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Poster Abstracts

Development of an integrated care role to actively support our most vulnerable client groups being discharged from a public hospital.


Laura O'Shea

Inner Melbourne Post Acute Care, North Richmond Community Health, Richmond, Melbourne, VIC., AU
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Introduction: Inner Melbourne Post Acute Care (IMPAC) is a state funded health program which supports people following discharge from a public hospital with a diverse range of clinical and non-clinical services, delivered by a team of clinicians, generally over the telephone.

Evidence supports contact with a community worker upon or soon after discharge to improve access to primary health care.

We identified an increasingly vulnerable cohort of clients which mainstream services were not able to support adequately in the immediate post discharge period. To respond to this, the role of the Discharge Support Worker (DSW) was created.

Short description of practice changes implemented: IMPAC developed the role of DSW in 2014, in consultation with St Vincent’s Hospital, to support discharges of our most vulnerable clients.

Aim and theory of change: The aim of the role is to engage meaningfully with clients to allow the provision of intensive, practical support to vulnerable clients, to assist in achieving better health and social outcomes.

Targeted population and stakeholders: The targeted population is vulnerable and at risk of readmission due to isolation, low socio-economic status, mental illness, homelessness, multiple chronic health conditions, reduced confidence in their health management and self-care, and/or a history of poor engagement with services.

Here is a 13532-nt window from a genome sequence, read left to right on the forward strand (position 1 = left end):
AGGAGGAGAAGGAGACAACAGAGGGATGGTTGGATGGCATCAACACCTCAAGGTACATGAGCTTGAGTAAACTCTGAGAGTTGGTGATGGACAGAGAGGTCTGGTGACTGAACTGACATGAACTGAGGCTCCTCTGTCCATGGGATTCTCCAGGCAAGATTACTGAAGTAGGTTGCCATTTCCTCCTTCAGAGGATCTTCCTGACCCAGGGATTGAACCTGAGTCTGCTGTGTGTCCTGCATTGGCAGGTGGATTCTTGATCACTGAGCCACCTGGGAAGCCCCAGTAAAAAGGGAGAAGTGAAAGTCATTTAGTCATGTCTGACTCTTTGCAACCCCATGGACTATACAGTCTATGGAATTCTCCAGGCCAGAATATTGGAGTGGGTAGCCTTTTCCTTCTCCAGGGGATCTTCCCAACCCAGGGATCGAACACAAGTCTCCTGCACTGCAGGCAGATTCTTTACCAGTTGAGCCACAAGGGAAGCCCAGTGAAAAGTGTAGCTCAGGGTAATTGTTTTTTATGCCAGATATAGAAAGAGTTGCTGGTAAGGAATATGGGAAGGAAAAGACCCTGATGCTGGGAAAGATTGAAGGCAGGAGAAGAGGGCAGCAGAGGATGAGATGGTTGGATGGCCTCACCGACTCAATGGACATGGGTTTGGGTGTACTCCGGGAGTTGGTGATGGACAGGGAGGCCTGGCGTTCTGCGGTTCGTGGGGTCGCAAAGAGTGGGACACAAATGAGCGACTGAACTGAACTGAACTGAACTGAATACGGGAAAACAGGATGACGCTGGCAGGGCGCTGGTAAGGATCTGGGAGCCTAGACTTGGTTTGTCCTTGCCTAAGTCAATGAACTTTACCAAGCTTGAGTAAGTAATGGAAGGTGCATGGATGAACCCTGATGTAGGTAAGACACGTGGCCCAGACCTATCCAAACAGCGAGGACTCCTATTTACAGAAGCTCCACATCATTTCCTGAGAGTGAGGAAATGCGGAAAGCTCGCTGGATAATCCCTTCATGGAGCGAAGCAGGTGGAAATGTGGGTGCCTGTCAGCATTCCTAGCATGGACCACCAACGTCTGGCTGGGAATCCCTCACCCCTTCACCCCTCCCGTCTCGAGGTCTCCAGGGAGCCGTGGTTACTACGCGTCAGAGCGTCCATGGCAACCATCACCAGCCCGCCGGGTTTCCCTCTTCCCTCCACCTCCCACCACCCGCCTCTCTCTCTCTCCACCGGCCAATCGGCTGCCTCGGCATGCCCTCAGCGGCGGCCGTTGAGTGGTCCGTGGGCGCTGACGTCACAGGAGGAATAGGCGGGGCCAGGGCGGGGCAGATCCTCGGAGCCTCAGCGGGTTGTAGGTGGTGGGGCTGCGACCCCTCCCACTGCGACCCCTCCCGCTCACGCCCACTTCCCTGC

All agencies who refer to IMPAC, including hospitals and any other health agency who is involved with a client who has presented to a public hospital in the past 28 days are key stakeholders.


Timeline: The role was created in August 2014.

Highlights: The role has proven to be responsive, flexible, dynamic and collaborative, and has achieved significant outcomes for clients. Referrers are very engaged with IMPAC, which allows us to work collaboratively to achieve better outcomes.

Sustainability and transferability: The role requires a highly skilled worker as they are required to work autonomously and react quickly, with client behaviours or environments which are very challenging. The DSW is very well supported by the IMPAC Program Manager and other clinical staff, who help to formulate a care plan for each client.

The role was initially offered to clients who were discharged from STV, but the model has proven to be transferable across all hospital and community settings.

Conclusions: The DSW role has successfully supported upwards of 100 client contacts each year (2018=193) through meaningful engagement and practical support. Our stakeholders have provided very positive feedback on this innovative approach to integrated care.

Discussions: By providing a highly skilled welfare worker to work directly with the program's most vulnerable clients, we have successfully reduced hospital re-admissions, improved well-being of clients, and redirected our senior clinical staff to focus on more complex clinical issues that often present in the post discharge period.

Lessons learned: Since creation, demand has increased significantly, with significant program budget spent on material aid and industrial cleans. Boundaries around what is reasonable and unreasonable must be clarified, in order to protect future program budget, and to protect the primary purpose of the DSW.

How to Cite: O'Shea L. Development of an integrated care role to actively support our most vulnerable client groups being discharged from a public hospital.. International Journal of Integrated Care. 2021;20(S1):163. DOI:
Published on 26 Feb 2021.


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